African American and Lesbian/Gay/Bisexual Communities
Waking Up To
Common Ground

Kenya Briggs takes a look at conflict -- and opportunities
for dialogue --  between the African American and
lesbian/gay/bisexual communities,

     There is common ground between the African American and
the lesbian/gay/bisexual communities of this society. Both
have been and continue to be disenfranchised by a largely
monolithic power structure. Both suffer the burden of
stereotypical labels which suggest that they are less than
human and are not worthy of dignity. Both are compelled to
demand equal rights based on the humiliating argument that
they cannot help the ways in which they differ from
straight, white males. Perhaps most importantly, both share
a common population -- lesbians, gays and bisexuals of
African descent. However, today it seems that the
differences between these two groups have become more
apparent than their commonalties. To understand why, we must
examine several factors: history, politics, the dynamics of
racism in the lesbian/gay/bisexual community and homophobia
in the African American community, and the impact of right-
wing manipulation on two groups which right wingers have
historically regarded as "the enemy."
     While the issue of lesbian/gay/bisexual equal rights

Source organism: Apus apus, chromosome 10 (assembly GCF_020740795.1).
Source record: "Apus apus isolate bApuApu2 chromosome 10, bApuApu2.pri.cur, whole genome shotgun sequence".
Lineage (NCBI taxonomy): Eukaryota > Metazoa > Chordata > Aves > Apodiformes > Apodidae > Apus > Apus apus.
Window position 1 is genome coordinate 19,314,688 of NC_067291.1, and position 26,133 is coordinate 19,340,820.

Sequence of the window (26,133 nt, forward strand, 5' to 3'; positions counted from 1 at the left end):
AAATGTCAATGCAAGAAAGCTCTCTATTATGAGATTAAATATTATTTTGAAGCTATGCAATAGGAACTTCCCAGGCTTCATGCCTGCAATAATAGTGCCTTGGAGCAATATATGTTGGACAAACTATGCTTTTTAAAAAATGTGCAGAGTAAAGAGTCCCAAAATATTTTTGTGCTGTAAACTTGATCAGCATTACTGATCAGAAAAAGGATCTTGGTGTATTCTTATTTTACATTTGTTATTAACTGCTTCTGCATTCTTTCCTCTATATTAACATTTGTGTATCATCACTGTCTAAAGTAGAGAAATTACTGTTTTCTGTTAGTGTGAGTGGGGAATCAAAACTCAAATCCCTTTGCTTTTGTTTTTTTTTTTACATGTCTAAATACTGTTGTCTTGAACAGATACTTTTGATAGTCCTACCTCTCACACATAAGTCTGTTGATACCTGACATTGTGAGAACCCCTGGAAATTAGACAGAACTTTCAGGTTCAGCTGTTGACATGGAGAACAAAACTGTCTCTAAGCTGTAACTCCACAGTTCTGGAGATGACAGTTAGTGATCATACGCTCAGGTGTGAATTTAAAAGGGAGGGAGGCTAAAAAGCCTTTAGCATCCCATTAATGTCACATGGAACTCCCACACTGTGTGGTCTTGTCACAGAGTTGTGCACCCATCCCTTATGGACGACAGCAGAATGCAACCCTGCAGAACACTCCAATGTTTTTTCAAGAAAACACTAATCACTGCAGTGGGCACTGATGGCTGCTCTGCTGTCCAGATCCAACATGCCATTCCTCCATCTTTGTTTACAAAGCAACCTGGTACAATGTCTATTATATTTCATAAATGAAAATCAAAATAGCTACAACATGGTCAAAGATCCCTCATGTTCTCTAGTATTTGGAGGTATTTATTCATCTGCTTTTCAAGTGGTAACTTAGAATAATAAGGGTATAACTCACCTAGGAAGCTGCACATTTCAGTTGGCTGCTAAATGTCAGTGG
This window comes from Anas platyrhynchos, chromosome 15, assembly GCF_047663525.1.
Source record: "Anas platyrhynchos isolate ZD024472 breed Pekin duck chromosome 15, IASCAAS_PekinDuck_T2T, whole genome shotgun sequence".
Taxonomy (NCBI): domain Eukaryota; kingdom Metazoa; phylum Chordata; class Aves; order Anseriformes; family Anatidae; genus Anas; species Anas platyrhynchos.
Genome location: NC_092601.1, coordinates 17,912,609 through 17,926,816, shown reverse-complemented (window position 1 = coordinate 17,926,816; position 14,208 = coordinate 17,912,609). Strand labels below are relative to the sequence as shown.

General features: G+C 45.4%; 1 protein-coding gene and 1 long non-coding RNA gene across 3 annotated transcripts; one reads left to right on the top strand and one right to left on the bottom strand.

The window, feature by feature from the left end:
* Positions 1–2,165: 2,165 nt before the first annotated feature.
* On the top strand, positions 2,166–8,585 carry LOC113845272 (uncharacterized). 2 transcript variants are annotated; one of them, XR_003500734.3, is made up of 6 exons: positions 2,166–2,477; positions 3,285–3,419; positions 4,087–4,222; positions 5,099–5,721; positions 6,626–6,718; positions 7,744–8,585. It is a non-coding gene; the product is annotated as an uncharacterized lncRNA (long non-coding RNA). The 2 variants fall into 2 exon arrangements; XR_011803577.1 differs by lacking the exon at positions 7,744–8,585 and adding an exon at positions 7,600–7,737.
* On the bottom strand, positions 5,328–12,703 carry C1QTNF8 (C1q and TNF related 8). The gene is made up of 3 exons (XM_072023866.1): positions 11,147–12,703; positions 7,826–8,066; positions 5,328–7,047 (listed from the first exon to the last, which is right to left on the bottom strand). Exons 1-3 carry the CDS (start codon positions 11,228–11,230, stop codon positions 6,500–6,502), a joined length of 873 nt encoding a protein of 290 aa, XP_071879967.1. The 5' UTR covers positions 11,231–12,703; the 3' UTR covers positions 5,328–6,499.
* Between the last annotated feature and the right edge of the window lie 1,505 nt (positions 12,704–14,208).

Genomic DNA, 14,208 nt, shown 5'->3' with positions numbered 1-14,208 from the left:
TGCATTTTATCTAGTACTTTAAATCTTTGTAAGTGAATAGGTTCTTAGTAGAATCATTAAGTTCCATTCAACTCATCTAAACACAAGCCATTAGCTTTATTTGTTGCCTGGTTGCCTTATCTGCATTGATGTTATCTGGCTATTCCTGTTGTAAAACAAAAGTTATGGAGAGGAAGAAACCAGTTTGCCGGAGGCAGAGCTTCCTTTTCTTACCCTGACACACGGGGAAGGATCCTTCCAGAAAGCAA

is, in fact, a civil rights issue (and not a moral issue, as
leaders of the right-wing camp portend) the history of and
the struggle for lesbian/gay/bisexual civil rights is
different from that of the Black civil rights movement.
There is nothing wrong or strange about this. To quote from
esteemed African American academic Henry Louis Gates Jr.,
prejudices "...don't exist in the abstract; they all come
with distinctive and distinguishing historical
peculiarities." However, many leaders in the African
American community perceive that lesbians, gays and
bisexuals have been too quick to appropriate the language
and tactics of the African American civil rights movement.
They fear that posing the two movements as equivalent
undermines the impact of the African American equality
movement of the 1960s, and that community's continued
struggle today.

     Perhaps the single issue that has caused the most
tension between the African American and the
lesbian/gay/bisexual communities has been the proposal to
lift the ban on gays in the military. Many leaders in the
lesbian/gay/bisexual movement are drawing parallels between
banning gays in the military today and the segregation of
Blacks in the military 50 years ago. Gay leaders feel
strongly that removing the ban could help change attitudes
towards gays in the same way that integrating the military